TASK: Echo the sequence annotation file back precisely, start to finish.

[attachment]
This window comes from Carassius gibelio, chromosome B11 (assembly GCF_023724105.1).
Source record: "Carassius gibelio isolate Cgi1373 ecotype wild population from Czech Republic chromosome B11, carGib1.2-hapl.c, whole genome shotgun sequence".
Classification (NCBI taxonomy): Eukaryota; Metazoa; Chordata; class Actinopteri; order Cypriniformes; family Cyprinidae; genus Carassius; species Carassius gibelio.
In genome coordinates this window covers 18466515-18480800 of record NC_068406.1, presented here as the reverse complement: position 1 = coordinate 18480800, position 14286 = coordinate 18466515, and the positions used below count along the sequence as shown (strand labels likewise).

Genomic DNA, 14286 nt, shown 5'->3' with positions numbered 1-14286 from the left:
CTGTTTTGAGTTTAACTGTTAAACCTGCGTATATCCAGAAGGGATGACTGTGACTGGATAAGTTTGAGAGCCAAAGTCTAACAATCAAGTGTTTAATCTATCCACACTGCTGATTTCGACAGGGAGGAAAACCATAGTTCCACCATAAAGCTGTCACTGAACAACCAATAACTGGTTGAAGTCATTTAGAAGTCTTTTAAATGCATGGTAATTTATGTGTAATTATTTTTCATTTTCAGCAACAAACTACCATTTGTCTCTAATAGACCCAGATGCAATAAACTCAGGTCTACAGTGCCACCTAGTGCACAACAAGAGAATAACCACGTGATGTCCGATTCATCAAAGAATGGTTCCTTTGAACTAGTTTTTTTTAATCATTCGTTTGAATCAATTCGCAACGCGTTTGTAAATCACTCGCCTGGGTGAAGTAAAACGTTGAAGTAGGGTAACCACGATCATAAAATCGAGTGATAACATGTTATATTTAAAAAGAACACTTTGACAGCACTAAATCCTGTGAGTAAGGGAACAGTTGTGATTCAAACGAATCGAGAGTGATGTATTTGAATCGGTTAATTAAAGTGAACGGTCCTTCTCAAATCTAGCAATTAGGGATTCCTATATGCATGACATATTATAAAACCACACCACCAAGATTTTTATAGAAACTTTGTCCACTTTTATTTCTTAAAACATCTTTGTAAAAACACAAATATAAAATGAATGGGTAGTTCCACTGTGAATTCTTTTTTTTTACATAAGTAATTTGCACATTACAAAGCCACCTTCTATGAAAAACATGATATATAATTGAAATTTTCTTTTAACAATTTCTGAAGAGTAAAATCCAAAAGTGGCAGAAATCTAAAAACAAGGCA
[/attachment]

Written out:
This window comes from Carassius gibelio, chromosome B11 (assembly GCF_023724105.1).
Source record: "Carassius gibelio isolate Cgi1373 ecotype wild population from Czech Republic chromosome B11, carGib1.2-hapl.c, whole genome shotgun sequence".
Classification (NCBI taxonomy): Eukaryota; Metazoa; Chordata; class Actinopteri; order Cypriniformes; family Cyprinidae; genus Carassius; species Carassius gibelio.
In genome coordinates this window covers 18466515-18480800 of record NC_068406.1, presented here as the reverse complement: position 1 = coordinate 18480800, position 14286 = coordinate 18466515, and the positions used below count along the sequence as shown (strand labels likewise).

Genomic DNA, 14286 nt, shown 5'->3' with positions numbered 1-14286 from the left:
CTGTTTTGAGTTTAACTGTTAAACCTGCGTATATCCAGAAGGGATGACTGTGACTGGATAAGTTTGAGAGCCAAAGTCTAACAATCAAGTGTTTAATCTATCCACACTGCTGATTTCGACAGGGAGGAAAACCATAGTTCCACCATAAAGCTGTCACTGAACAACCAATAACTGGTTGAAGTCATTTAGAAGTCTTTTAAATGCATGGTAATTTATGTGTAATTATTTTTCATTTTCAGCAACAAACTACCATTTGTCTCTAATAGACCCAGATGCAATAAACTCAGGTCTACAGTGCCACCTAGTGCACAACAAGAGAATAACCACGTGATGTCCGATTCATCAAAGAATGGTTCCTTTGAACTAGTTTTTTTTAATCATTCGTTTGAATCAATTCGCAACGCGTTTGTAAATCACTCGCCTGGGTGAAGTAAAACGTTGAAGTAGGGTAACCACGATCATAAAATCGAGTGATAACATGTTATATTTAAAAAGAACACTTTGACAGCACTAAATCCTGTGAGTAAGGGAACAGTTGTGATTCAAACGAATCGAGAGTGATGTATTTGAATCGGTTAATTAAAGTGAACGGTCCTTCTCAAATCTAGCAATTAGGGATTCCTATATGCATGACATATTATAAAACCACACCACCAAGATTTTTATAGAAACTTTGTCCACTTTTATTTCTTAAAACATCTTTGTAAAAACACAAATATAAAATGAATGGGTAGTTCCACTGTGAATTCTTTTTTTTTACATAAGTAATTTGCACATTACAAAGCCACCTTCTATGAAAAACATGATATATAATTGAAATTTTCTTTTAACAATTTCTGAAGAGTAAAATCCAAAAGTGGCAGAAATCTAAAAACAAGGCA